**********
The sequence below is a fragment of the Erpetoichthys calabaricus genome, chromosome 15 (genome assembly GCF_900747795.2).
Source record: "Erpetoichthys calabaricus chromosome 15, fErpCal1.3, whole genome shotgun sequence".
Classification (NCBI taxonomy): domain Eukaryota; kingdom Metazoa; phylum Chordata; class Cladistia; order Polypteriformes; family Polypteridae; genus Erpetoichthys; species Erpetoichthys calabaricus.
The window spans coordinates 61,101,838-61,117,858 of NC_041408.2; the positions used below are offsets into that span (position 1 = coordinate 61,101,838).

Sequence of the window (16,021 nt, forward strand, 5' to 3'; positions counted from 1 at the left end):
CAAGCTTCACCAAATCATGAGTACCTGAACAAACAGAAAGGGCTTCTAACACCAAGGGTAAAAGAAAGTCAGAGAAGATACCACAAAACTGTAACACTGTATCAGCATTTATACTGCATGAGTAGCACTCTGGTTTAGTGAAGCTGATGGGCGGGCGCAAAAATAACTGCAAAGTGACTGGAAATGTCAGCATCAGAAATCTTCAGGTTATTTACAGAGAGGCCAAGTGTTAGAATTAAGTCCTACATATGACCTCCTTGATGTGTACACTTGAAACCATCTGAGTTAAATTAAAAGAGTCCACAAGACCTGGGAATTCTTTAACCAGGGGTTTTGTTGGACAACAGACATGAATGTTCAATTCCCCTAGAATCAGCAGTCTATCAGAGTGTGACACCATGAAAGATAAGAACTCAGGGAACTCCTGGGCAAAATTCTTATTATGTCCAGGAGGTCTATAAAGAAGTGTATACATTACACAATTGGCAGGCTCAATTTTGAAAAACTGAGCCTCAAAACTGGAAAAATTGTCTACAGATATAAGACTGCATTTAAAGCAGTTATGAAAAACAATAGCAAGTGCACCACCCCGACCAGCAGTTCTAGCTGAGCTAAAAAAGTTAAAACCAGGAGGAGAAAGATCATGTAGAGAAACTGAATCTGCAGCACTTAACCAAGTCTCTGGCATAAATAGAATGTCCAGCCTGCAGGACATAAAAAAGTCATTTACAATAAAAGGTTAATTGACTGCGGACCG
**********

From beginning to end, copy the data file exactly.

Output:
The sequence below is a fragment of the Erpetoichthys calabaricus genome, chromosome 15 (genome assembly GCF_900747795.2).
Source record: "Erpetoichthys calabaricus chromosome 15, fErpCal1.3, whole genome shotgun sequence".
Classification (NCBI taxonomy): domain Eukaryota; kingdom Metazoa; phylum Chordata; class Cladistia; order Polypteriformes; family Polypteridae; genus Erpetoichthys; species Erpetoichthys calabaricus.
The window spans coordinates 61,101,838-61,117,858 of NC_041408.2; the positions used below are offsets into that span (position 1 = coordinate 61,101,838).

Sequence of the window (16,021 nt, forward strand, 5' to 3'; positions counted from 1 at the left end):
CAAGCTTCACCAAATCATGAGTACCTGAACAAACAGAAAGGGCTTCTAACACCAAGGGTAAAAGAAAGTCAGAGAAGATACCACAAAACTGTAACACTGTATCAGCATTTATACTGCATGAGTAGCACTCTGGTTTAGTGAAGCTGATGGGCGGGCGCAAAAATAACTGCAAAGTGACTGGAAATGTCAGCATCAGAAATCTTCAGGTTATTTACAGAGAGGCCAAGTGTTAGAATTAAGTCCTACATATGACCTCCTTGATGTGTACACTTGAAACCATCTGAGTTAAATTAAAAGAGTCCACAAGACCTGGGAATTCTTTAACCAGGGGTTTTGTTGGACAACAGACATGAATGTTCAATTCCCCTAGAATCAGCAGTCTATCAGAGTGTGACACCATGAAAGATAAGAACTCAGGGAACTCCTGGGCAAAATTCTTATTATGTCCAGGAGGTCTATAAAGAAGTGTATACATTACACAATTGGCAGGCTCAATTTTGAAAAACTGAGCCTCAAAACTGGAAAAATTGTCTACAGATATAAGACTGCATTTAAAGCAGTTATGAAAAACAATAGCAAGTGCACCACCCCGACCAGCAGTTCTAGCTGAGCTAAAAAAGTTAAAACCAGGAGGAGAAAGATCATGTAGAGAAACTGAATCTGCAGCACTTAACCAAGTCTCTGGCATAAATAGAATGTCCAGCCTGCAGGACATAAAAAAGTCATTTACAATAAAAGGTTAATTGACTGCGGACCG